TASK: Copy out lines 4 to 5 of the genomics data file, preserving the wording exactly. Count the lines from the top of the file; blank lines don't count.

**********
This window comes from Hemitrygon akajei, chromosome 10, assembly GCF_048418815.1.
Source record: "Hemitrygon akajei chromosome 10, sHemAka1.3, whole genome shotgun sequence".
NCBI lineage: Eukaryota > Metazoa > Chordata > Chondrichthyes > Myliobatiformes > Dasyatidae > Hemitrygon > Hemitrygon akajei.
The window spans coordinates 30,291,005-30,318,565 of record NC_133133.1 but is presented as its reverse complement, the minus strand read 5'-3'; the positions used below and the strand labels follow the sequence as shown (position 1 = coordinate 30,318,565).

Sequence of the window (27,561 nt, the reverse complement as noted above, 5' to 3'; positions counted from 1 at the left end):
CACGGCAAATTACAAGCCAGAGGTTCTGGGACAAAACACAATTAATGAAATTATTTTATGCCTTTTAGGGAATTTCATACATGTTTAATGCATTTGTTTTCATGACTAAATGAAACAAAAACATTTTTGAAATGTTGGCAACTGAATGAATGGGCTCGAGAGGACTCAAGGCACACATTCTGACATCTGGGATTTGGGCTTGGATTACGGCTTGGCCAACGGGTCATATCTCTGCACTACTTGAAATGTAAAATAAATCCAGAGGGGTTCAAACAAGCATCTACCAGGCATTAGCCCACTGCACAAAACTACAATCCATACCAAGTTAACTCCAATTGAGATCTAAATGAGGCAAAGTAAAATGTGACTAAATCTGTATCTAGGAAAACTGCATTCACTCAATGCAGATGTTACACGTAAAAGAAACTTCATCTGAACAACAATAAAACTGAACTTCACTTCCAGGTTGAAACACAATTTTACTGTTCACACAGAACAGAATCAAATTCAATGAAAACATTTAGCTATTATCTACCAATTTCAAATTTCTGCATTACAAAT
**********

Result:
The window spans coordinates 30,291,005-30,318,565 of record NC_133133.1 but is presented as its reverse complement, the minus strand read 5'-3'; the positions used below and the strand labels follow the sequence as shown (position 1 = coordinate 30,318,565).

Sequence of the window (27,561 nt, the reverse complement as noted above, 5' to 3'; positions counted from 1 at the left end):